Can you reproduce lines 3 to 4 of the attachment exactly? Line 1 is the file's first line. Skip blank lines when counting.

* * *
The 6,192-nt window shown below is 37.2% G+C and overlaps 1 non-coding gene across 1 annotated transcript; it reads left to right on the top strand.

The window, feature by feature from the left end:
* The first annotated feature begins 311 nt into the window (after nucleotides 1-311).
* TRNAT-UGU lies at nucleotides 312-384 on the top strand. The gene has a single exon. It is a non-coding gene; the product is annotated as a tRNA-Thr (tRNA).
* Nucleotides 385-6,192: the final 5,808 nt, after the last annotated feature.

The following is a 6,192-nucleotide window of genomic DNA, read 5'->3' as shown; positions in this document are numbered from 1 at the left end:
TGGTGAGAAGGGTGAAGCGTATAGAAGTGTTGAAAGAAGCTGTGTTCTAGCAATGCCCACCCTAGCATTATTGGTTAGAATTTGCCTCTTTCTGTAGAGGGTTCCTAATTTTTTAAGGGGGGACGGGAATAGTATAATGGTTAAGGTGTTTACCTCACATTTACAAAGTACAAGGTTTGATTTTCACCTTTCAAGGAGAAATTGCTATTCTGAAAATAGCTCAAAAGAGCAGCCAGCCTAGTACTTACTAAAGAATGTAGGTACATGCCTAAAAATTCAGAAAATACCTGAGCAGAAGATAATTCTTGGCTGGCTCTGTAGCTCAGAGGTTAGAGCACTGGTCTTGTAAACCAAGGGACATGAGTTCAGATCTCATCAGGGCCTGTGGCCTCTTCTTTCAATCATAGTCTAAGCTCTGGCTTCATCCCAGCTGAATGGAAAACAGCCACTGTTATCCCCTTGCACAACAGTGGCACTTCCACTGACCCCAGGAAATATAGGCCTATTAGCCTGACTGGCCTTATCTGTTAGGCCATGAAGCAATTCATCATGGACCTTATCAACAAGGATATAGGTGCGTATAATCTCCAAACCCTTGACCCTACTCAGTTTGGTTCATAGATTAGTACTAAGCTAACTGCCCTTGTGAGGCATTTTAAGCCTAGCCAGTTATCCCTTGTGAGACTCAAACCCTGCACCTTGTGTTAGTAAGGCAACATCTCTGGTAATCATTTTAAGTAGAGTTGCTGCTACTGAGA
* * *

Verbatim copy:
* The first annotated feature begins 311 nt into the window (after nucleotides 1-311).
* TRNAT-UGU lies at nucleotides 312-384 on the top strand. The gene has a single exon. It is a non-coding gene; the product is annotated as a tRNA-Thr (tRNA).